17. Margaret Curran is the new Shadow Scottish Secretary. Got to be an improvement on the utterly invisible Anne McKechin.

    All action today on the Next Tory Leader market, probably due to the (ill-considered) Jackson ramping going on over at Politicalbetting.

    Paddy Power withdrew their prices very soon after the PB post, and both SJ and Hills have now shortened Jackson prive to 5/1.

    Current best prices (yesterday’s prices in brackets):

    Ruth Davidson 4/5 Hills (n/c)
    Murdo Fraser 7/4 Stan James (6/4 Stan James)
    Jackson Carlaw 5/1 (SJ and Hills) 10/1 Paddy Power
    Margaret Mitchell 20/1 (SJ and Hills) 25/1 Paddy Power

    I got another packet on Davidson this morning, after I saw the daft PB ramp. I’ll buy a little Fraser at some point, but I’m steering clear of Jackson.

  18. @Mike N

    The strange rise of Dr Liam Fox has always been a bit of a mystery to me. During the long Tory opposition years, I always found him to be one of their least impressive spokesman, poor under interview and unappealing when participating in discussions like Question Time.

    Another one of those mediocre politicians who seems to have risen without trace.

  19. @ crossbat11

    Liam Fox is very popular with right wing politicians, not just here but in the US.

    Someone I know used to work for him and from what I understand people are very loyal . So perhaps he has very good people skills. This may be why he has asked the top civil servant at the MOD to look at the allegation, rather than the cabinet secretary.

  20. Crossbat11
    “Another one of those mediocre politicians who seems to have risen without trace.”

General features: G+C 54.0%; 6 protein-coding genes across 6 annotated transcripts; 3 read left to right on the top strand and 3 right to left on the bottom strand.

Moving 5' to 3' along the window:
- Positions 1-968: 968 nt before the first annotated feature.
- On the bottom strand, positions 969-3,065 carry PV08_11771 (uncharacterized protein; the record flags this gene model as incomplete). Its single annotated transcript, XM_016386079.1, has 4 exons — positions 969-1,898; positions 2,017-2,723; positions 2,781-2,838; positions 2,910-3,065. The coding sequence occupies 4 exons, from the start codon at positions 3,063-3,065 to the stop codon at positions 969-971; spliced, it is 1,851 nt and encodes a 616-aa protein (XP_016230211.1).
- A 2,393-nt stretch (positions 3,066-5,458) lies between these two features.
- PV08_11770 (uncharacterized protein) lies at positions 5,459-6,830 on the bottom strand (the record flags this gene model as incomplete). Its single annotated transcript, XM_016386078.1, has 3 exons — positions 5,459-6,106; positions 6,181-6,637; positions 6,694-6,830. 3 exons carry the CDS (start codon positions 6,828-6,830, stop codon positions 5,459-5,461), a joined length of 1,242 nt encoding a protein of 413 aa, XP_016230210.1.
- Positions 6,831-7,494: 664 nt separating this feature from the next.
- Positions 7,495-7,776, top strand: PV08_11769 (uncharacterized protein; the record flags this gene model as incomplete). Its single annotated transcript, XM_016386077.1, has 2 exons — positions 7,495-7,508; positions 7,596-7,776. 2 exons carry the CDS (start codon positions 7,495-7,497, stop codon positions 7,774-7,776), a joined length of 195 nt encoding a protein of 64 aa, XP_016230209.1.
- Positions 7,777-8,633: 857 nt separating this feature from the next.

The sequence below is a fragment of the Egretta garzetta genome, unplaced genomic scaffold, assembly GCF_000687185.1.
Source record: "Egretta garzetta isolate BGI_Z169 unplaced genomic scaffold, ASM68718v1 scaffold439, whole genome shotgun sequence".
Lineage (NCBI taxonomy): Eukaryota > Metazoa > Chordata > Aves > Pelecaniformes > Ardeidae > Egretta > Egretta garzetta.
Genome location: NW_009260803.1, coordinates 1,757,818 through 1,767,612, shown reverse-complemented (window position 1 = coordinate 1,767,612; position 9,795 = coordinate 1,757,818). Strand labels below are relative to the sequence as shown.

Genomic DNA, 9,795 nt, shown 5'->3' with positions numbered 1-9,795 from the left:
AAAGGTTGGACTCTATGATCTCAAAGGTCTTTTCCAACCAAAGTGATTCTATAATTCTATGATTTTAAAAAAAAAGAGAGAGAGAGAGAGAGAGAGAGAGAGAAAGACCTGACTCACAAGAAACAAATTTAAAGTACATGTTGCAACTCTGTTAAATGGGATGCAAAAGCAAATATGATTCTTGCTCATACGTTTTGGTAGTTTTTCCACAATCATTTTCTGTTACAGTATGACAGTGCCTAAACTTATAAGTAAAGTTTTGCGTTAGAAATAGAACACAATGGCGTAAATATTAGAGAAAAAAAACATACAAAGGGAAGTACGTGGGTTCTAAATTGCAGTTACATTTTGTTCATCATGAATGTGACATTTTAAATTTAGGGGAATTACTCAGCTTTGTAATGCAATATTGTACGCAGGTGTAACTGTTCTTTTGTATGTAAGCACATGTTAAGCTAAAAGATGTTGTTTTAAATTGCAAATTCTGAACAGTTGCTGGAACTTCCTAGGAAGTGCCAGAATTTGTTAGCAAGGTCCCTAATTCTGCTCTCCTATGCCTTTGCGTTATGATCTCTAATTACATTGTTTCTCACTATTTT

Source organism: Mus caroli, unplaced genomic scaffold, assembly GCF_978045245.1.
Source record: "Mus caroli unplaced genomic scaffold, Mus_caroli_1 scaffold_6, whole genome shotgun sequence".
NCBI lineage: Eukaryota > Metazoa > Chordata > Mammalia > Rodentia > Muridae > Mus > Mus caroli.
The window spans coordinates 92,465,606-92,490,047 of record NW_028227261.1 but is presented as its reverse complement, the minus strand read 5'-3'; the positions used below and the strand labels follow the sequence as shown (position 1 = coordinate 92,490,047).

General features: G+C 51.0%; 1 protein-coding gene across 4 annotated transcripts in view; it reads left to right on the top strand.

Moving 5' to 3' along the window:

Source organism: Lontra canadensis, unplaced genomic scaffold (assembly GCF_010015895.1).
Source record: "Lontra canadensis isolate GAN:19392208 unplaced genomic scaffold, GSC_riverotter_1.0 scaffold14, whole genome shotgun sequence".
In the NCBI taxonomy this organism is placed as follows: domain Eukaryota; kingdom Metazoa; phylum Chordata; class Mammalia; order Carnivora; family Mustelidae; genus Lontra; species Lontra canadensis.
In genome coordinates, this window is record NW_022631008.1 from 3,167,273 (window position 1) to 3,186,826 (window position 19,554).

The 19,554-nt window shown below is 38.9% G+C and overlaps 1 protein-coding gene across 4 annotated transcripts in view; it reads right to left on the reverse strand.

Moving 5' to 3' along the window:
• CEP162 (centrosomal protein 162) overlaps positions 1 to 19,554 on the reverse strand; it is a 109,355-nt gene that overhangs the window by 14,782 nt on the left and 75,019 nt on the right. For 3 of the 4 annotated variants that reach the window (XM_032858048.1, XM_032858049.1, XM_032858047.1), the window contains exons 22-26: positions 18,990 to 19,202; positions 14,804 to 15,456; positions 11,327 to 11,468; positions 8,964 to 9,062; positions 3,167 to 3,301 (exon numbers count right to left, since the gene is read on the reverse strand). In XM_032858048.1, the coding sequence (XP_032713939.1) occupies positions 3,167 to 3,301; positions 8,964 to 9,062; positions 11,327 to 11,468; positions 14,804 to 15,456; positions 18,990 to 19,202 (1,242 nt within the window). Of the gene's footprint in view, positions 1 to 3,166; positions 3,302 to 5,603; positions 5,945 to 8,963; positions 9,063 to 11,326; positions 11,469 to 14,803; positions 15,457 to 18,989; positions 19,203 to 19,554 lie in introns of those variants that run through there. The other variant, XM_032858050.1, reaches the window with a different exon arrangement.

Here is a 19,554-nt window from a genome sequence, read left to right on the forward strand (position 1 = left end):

Lol.

    LF has been a bit of a nuisance to DC since May 2010. I imagine the latter would not be unhappy to see see LF suffer some ignominy/embarrassment.

  21. Nick Poole

    “Do you believe that introducing artificial competition into the state monopolies of telephones, gas, electricity and water have provided a better and/or cheaper service to the households affected”

    Better-yes.

    I remember the days of Gas Boards , Electricity Boards & The POst Office.

    I wouldn’t want to go back to the appalling service levels & neanderthal product range then on offer.

    “cheaper” -how can we tell? . We don’t have State run equivalents today. Anyway “cheaper” means nothing unless you compare price with service as well as product.

    I think there is more work to do to increase competition in Gas & Elec. I don’t really believe we have it -and the deliberately confusing tarrifs are a disgrace. I would rather see Huhne working on this than loading more green price increases on us.

    I think BT is a good company with global credentials & a decent service level.

    Water is unsatisfactory.

    The old Water Boards were havens of innefficiency & jobs for the boys. But I don’t think the new set up provides real competition because there is no nationwide transmission system.
    I still see these as “local” monopolies. I don’t know what the answer is though.

    But it isn’t going back to cosy state run outfits.

    I believe in the power of competition-but recognise the need for regulation to protect consumers rights & interests.

    I don’t think you ever get the latter when The State runs companies-no one cares about the customer because they don’t decide the income of the organisation. The Treasury does-and when times are tight , the Treasury will just stop all investment -regardless of the interests of consumers.

  22. A small but illuminating example of provision of public service by the private sector.

    Bus fares for my journey to work have increased at an annual rate of just under 10% in the last 13 years. Fares for 5-16 year olds have increased at an annualised rate of 14% over the last 25 years, including a 25% increase this year.

    A cursory look at investment advice websites uncovers numerous links highlighting the investment potential of the two main companies who run the buses in my city. For example: “XXXXXXX has been called “the worst company in Britain”. Questor completely understands this point of view but beleives from an investment point of view, there are compelling reasons to buy the shares.”